While some knew him as Jonah and others as Mac, we all loved and respected him. And we miss him dearly.

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A Foundation of Feathers

I thought of you today, Jonah. Yeah, I know, I think of you everyday. But today’s is worth sharing.

One feather ... 300-400 soda can tabs

One feather …
300-400 soda can tabs

Jeffrey Schrier and his “Wings of Witness” project was at Woodlands Community Temple this afternoon. Again. Jeffrey’s been coming to us for at least ten years now. And each time he appears, the temple kids are completely fascinated by the message of his project, and by the activity involved in creating it. “Wings of Witness” involves 13 million soda can tabs, and more than 50,000 participants since 1997 who have slowly been assembling the tabs into a memorial to the 13 million murder victims of the Holocaust (six million Jews and seven million others, including political prisoners, pacifists, disabled, gays, lesbians, Roma, and anyone who tried to rescue a condemned life).

Jonah, age 11 ... calm, quiet, and into it!

Jonah, age 11 …
calm, quiet, and into it!

But you knew that, didn’t you? Because the first time Jeffrey came to Woodlands, back in 2001, you were eleven years old, in the sixth grade, and in that room. I remember walking into the Sanctuary and first being overwhelmed by the uniform cooperation the artist was receiving from the 50 or 60 middle schoolers who had just become his newest partners. Each student was quietly affixing three or four hundred tabs to a metal rod that would eventually become a feather on a giant, steel butterfly’s wing. But what stopped me in my tracks that afternoon was that, over in a side corner, quietly working on his own feather, sat my very own Jonah. You. Never one to either be quiet or terribly cooperative back then, my jaw dropped. But Jeffrey Schrier’s project had captivated you too, and at least one of the feathers on that mammoth butterfly is yours.

And isn’t that how life works? We move through our days, living our lives, doing the things we do. And along the way, slowly, almost imperceptibly, we make our mark on the universe. Like your feather, our mark is one among tens of thousands.

How you build a butterfly ... one feather, many times

How you build a butterfly …
one feather, many times

Most of us will not do anything famous, JoJo, but our contributions, one feather among so many others, will be no less important. Somewhere in that butterfly, a butterfly by the way whose feathers are attached to the body of a human being. This particular person was imprisoned in a death camp and had dreamt of acquiring wings with which to fly and to escape. Somewhere in that sad butterfly, somewhere in that artist’s beautiful dream, is a feather contributed to it by Jonah Maccabee Dreskin.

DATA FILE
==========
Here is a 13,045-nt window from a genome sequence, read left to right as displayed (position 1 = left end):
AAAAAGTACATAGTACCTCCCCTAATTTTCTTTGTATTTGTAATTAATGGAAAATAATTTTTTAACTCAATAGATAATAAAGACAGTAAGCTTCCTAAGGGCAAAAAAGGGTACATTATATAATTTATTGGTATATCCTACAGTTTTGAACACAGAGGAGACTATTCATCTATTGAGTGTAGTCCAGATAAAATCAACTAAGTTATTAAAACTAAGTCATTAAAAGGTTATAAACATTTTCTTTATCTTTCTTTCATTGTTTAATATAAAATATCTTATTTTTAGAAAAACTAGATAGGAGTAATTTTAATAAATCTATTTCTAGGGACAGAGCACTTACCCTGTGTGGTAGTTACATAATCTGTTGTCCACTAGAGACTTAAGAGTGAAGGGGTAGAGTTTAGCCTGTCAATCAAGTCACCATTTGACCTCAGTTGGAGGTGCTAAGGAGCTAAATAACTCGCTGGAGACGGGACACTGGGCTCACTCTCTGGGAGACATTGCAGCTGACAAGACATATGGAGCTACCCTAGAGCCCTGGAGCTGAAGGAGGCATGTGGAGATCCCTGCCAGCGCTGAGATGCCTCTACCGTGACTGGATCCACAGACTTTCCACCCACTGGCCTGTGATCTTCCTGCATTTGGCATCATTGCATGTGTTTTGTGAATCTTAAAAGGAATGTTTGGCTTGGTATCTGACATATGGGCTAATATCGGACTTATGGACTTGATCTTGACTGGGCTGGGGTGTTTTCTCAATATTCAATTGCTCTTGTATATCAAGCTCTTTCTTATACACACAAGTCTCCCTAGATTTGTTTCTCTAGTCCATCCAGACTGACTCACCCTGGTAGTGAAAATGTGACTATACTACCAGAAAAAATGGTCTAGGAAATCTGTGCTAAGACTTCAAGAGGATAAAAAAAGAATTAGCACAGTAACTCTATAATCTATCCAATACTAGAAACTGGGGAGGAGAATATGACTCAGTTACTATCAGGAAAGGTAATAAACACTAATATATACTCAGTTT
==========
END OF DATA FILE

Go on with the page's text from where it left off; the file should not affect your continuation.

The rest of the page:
One feather. Your feather. A feather without which the project would most certainly have still succeeded. But your feather nonetheless. It’s in there. A small but valued contribution to the whole.

I still think nineteen years is way too little time for a person to live. I’ll always think that. But here’s something about that butterfly project that’s stopped me in my tracks. You were really still just a kid when you died. And you never got a chance to do anything famous, or to get rich, or achieve any of the other dreams you had. But in your nineteen years, you made quite a few feathers. So many of your friends (and you had so many friends!) have told me how much you meant to them, how selflessly you gave to them, whether it was to make them smile with your goofy clowning around or, when they were down, to make them smile with your kind and attentive ear. Your feather – outrageously colored like a peacock’s, yet surprisingly soft and warm – contributed not only to your wings, but to theirs as well.

I would have loved to have watched the next few decades’ unfolding chapters in your story. As the father of a high school student and first-year collegiate, I wasn’t privy to a whole lot of the goings-on in your life. I certainly was in touch with you when you were at home-base. But so much of those years was spent out and about … at Summit, at PGT, at Kutz, and at UB. Only during this past year have I learned just how rich and famous your life had been (Robin Leach would have had a field day … I can hear his accented commentary now … “Jonah Maccabee Dreskin certainly made a splash along the eastern coastline of the United States!”). I’ve said it before and I’ll say it again … for all you were, all you said, and all you did, no dad could have ever been prouder.

In science, one hears mention of something called the butterfly effect. It’s based on the concept of “sensitive dependence on initial conditions.” The upshot is that small changes in a dynamic system can produce large consequences affecting the long-range activity in that system.

For nineteen years, Jo, you assembled the feathers that comprised your wings. And then you flew. It took some time, I know. But once those wings had emerged, your life soared. It was a life that you loved. And one that made you loved by so many.

Your nineteen years have ended. I’m so sorry for that. But the effect of those nineteen years? I’m more and more confident that yours is one butterfly that will remain airborne for a long, long time to come.

Love you forever, boy.

Dad

For more information on “Wings of Witness,” visit wingsofwitness.org.

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